Last updated on September 7, 2014
All types and type members have an accessibility level, which controls whether they can be used from other code in your assembly or other assemblies. You can use the following access modifiers to specify the accessibility of a type or member when you declare it:
The type or member can be accessed by any other code in the same assembly or another assembly that references it.
The type or member can be accessed only by code in the same class or struct.
The type or member can be accessed only by code in the same class or struct, or in a class that is derived from that class.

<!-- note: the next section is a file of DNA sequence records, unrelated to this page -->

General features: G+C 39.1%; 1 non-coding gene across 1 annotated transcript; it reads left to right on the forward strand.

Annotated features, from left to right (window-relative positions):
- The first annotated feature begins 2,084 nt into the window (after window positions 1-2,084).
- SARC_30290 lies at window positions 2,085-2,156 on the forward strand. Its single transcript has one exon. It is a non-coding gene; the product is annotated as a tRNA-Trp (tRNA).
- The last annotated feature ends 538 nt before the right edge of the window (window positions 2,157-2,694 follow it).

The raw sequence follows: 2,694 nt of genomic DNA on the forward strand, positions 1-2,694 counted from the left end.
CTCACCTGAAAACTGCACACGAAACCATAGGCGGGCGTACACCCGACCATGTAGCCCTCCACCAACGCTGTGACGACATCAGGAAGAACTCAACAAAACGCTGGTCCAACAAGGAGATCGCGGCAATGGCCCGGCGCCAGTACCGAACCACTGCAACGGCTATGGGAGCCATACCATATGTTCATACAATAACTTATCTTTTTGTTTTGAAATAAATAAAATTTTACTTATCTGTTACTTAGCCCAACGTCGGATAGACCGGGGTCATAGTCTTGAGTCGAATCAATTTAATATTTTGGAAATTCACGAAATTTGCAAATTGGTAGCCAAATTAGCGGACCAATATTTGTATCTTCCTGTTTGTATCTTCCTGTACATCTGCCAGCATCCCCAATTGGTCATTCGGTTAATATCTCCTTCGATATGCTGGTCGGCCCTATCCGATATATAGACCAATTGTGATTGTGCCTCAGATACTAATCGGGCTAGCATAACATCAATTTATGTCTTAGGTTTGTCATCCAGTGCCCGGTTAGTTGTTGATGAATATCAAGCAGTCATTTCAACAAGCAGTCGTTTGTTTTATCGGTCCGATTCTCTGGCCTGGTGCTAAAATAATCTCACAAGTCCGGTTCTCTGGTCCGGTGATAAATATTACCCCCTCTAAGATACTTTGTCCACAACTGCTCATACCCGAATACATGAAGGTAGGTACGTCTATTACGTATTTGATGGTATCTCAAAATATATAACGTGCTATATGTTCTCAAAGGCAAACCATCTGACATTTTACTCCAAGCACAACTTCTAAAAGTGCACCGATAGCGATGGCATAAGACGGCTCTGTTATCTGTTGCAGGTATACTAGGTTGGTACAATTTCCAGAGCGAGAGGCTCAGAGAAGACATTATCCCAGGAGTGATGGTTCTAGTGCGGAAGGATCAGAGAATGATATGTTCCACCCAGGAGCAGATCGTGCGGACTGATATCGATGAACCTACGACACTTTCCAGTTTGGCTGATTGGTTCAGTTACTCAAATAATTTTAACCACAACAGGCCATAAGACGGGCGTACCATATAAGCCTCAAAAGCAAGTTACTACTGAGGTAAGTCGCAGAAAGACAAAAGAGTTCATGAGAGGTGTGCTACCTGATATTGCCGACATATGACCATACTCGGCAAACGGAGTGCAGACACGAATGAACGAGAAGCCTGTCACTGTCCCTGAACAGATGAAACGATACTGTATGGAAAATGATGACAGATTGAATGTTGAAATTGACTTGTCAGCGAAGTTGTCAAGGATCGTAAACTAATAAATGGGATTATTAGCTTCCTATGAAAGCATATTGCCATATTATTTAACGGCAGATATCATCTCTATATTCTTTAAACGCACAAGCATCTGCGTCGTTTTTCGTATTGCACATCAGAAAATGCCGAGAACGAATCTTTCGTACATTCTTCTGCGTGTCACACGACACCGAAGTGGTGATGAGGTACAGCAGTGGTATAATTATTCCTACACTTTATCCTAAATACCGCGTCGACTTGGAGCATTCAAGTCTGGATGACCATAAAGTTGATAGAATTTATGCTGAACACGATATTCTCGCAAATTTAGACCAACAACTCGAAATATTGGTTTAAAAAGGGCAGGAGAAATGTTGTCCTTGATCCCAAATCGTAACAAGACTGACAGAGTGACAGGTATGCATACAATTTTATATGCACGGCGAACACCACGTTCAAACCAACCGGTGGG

The type or member can be accessed by any code in the same assembly, but not from another assembly.
The type or member can be accessed by any code in the assembly in which it is declared, or from within a derived class in another assembly. Access from another assembly must take place within a class declaration that derives from the class in which the protected internal element is declared, and it must take place through an instance of the derived class type.